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could assume, whether all the poor Indians of cimen of his power in the pathetic, we this country were converted? Whether the soul cannot resist ihe temptation to quote the of a Pottawottomy was not as well worth saving following short account of the life, chaas that of a Hottentot ? duty to God and their country would not be quite racter, and death of a Quaker lady. Afas well fulfilled, by converting dangerous and ter some excellent, racy remarks on the bloody savages at our doors, into mild and
manners and character so frequently peaceable Christian neighbours, as by going 10 the East for that purpose ? Lord, Sir, re
assumed by young clergymen, the author plied the lady, nobody thinks of matters so
thus indulges his contemplative mood. irar at home. Besides, the Missionary. Maga
* Having two or three hours to spare till dinzines, and Reviews, don't say half as much
ner, we rambled about the church-yard, readabout our Indians as they do about the Holten- ing the records of mortality, which, ihough evetots and Hindoos.' This was conclusive; so I ry where confined to a few simple items, conpaid my contribution for the conversion of the cerning a few insignificant people, are always poor Hottentots, in hopes of getting into the interesting. They are the history of high and Missionary Magazine.
low; and none can read them without being im. “ After this rencontre I went out, leaving die pressed with a conviction that all are his brothers cections with the servant to note if any suspi
al lasi-for all die. He who moulders below cious persous knocked in my absence. On my
was born,-and died ; and whether rich, or a return he informed me that six ladies, with beggar, his short history is that of kings. The subscription-books, had called during the re- struggles of restless ambition, the reverses of mainder of the morning,
the great, and the story of the wreck of lotiy " I hope by this time you begin to compre- pride, we read as an interesting romance, adbend what I mean; to wit, that the distribution dressing itself solely to the imagination : but of public charities ought to be in the hands of when a monarch or a hero dies, he becomes our public officers, acquainted with the world, and equal; his death is an example cqually with that able to detect imposture of every kind. li will of the meanest mortal ; and we here realize old then be bestowed with a wariness and circum- common nature, and common end. spection, which, while it operates as far as is pos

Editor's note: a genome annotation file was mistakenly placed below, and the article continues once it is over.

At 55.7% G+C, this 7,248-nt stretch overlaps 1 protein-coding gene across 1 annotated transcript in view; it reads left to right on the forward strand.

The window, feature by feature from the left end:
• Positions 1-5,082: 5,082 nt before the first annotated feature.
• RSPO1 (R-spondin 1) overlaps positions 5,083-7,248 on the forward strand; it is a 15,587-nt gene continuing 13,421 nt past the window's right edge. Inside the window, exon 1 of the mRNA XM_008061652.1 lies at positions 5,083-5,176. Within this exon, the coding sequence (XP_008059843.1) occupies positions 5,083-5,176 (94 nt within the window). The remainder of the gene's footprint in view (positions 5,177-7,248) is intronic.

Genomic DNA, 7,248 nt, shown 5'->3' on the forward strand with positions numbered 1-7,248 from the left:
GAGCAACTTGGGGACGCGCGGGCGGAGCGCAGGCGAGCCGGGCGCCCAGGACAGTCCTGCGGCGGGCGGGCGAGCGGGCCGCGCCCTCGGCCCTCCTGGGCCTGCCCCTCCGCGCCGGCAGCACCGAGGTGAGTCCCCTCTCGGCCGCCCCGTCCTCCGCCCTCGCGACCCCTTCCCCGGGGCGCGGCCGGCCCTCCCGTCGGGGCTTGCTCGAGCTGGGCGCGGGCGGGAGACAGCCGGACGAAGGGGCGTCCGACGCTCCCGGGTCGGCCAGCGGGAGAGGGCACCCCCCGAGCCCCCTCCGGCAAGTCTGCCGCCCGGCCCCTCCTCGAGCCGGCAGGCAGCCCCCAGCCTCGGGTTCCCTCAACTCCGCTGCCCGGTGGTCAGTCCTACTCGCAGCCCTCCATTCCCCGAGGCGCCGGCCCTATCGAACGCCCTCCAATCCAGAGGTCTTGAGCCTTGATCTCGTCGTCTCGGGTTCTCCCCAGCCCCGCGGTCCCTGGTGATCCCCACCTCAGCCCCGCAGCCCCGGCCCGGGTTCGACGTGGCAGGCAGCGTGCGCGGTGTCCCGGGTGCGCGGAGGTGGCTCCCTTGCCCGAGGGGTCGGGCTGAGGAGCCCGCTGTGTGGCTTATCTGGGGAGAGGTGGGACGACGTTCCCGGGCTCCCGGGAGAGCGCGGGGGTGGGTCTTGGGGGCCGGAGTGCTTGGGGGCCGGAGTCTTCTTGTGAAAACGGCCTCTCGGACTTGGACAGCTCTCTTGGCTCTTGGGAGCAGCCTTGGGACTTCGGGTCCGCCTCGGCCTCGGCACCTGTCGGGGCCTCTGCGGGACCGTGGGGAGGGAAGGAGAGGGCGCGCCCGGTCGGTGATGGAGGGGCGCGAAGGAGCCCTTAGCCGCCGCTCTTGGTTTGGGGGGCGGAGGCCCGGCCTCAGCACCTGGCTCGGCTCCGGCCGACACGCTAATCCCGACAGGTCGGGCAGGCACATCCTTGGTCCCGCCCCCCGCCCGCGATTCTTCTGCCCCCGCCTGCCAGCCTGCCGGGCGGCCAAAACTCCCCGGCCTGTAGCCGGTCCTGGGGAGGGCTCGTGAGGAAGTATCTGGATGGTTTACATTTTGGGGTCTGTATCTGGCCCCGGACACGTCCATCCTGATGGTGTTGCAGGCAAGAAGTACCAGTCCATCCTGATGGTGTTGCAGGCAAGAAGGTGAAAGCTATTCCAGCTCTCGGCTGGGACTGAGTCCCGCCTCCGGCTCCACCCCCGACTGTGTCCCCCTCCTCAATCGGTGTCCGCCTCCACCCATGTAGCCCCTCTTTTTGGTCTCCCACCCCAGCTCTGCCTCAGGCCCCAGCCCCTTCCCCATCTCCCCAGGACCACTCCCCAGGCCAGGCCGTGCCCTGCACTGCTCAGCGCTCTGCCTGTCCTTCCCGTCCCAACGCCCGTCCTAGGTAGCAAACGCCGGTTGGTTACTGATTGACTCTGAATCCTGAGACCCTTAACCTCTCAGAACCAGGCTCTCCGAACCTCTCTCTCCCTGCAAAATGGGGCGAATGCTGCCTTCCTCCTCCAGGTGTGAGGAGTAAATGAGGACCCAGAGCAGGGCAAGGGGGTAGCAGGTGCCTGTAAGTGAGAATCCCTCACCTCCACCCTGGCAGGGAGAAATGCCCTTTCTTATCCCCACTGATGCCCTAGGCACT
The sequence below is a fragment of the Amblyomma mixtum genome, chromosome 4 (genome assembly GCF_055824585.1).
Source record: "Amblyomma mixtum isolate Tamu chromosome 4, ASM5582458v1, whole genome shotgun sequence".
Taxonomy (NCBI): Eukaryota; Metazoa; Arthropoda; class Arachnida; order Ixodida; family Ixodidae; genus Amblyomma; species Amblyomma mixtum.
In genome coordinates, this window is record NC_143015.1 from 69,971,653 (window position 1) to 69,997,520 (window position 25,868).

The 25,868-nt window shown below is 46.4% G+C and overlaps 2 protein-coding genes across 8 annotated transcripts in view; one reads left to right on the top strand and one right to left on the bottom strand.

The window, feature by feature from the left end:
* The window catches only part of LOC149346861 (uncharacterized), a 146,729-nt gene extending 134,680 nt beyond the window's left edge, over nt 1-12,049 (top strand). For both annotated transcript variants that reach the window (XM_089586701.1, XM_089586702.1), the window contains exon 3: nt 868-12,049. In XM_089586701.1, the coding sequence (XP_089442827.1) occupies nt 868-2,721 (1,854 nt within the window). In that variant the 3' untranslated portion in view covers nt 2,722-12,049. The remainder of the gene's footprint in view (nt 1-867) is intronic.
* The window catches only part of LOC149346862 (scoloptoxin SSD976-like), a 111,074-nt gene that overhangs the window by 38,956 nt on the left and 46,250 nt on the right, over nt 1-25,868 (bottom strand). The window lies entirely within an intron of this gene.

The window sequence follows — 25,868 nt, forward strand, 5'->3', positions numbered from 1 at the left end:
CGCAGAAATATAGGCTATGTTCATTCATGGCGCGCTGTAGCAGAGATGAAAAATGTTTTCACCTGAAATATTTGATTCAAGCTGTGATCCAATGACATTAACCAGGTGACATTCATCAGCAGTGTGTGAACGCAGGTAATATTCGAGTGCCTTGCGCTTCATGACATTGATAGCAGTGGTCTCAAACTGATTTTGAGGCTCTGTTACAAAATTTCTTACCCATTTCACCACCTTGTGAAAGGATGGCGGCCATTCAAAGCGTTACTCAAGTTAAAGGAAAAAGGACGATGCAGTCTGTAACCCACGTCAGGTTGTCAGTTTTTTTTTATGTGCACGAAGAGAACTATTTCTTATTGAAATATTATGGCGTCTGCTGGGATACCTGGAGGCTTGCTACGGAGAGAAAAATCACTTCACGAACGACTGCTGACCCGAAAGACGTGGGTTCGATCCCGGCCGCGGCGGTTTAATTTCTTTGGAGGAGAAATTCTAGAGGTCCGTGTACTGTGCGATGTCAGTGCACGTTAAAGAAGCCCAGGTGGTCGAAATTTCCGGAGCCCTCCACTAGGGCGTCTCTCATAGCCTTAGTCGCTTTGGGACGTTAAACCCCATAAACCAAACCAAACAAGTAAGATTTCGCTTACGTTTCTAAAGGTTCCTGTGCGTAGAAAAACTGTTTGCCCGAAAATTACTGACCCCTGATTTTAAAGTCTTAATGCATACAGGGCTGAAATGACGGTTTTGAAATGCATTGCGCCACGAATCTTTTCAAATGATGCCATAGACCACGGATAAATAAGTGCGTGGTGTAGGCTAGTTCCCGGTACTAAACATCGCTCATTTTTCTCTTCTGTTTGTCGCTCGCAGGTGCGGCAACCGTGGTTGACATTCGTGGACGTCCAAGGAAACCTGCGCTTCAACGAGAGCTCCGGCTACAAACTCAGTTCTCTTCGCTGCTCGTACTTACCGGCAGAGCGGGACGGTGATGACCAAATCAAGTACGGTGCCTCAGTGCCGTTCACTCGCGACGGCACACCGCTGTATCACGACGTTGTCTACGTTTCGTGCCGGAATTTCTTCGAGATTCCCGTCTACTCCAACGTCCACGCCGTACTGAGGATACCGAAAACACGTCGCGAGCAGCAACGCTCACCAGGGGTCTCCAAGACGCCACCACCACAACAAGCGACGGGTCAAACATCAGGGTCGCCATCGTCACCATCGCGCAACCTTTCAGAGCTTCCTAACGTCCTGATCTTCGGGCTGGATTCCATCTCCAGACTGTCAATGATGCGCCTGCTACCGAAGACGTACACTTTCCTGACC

“ While poring over these loinbstones, our atten. sible to the relief of virtuous distress, does not tion was attracted by a long cavalcade, on foot, encourage and pamper idleness and debauchery. on horseback, and in carriages of various kinds, I can hardly believe these good ladies, to whose winding slowly over one of the hills at a distance. desire to do good I give every due praise, do It came towards the church-yard, entered it, and really benefit mankind by taking from the stopt at a large oak, under which was a newly pockets of the good to bestow on the worth- dus grave we had not noticed before. The peo
ple of the village were attracted by it, and
came up, one after another, until there were; I The sentiments of these letters, with suppose, two hundred, men, women, and chilwhich we least accord, are those in re- dren, gathered together. Without a whisper, gard to the cultivation of the physical except that of the oaks around, the coffin was sciences. On this subject the author and covered with earth. I never witnessed a has allowed his satire to flow too freely, silence more solemn and affecting; and beantiand in his reprehension of the follies of ful as is our church funeral service, I will ven. philosophers, has indulged a contemptu
lure to say it never raised a feeling of more deep
and awtul devotion than that which impressed ous manner toward some of the greatest the dead silence around. There was no need of and most deserving men of the age, en- saying “ dust to dust :” every clod of earth, as tirely unjust to them, and altogether un- it fell hollowly on the coffin, proclaimed that ; worthy the general liberality of his views neither was any proof wanting that “ man wiio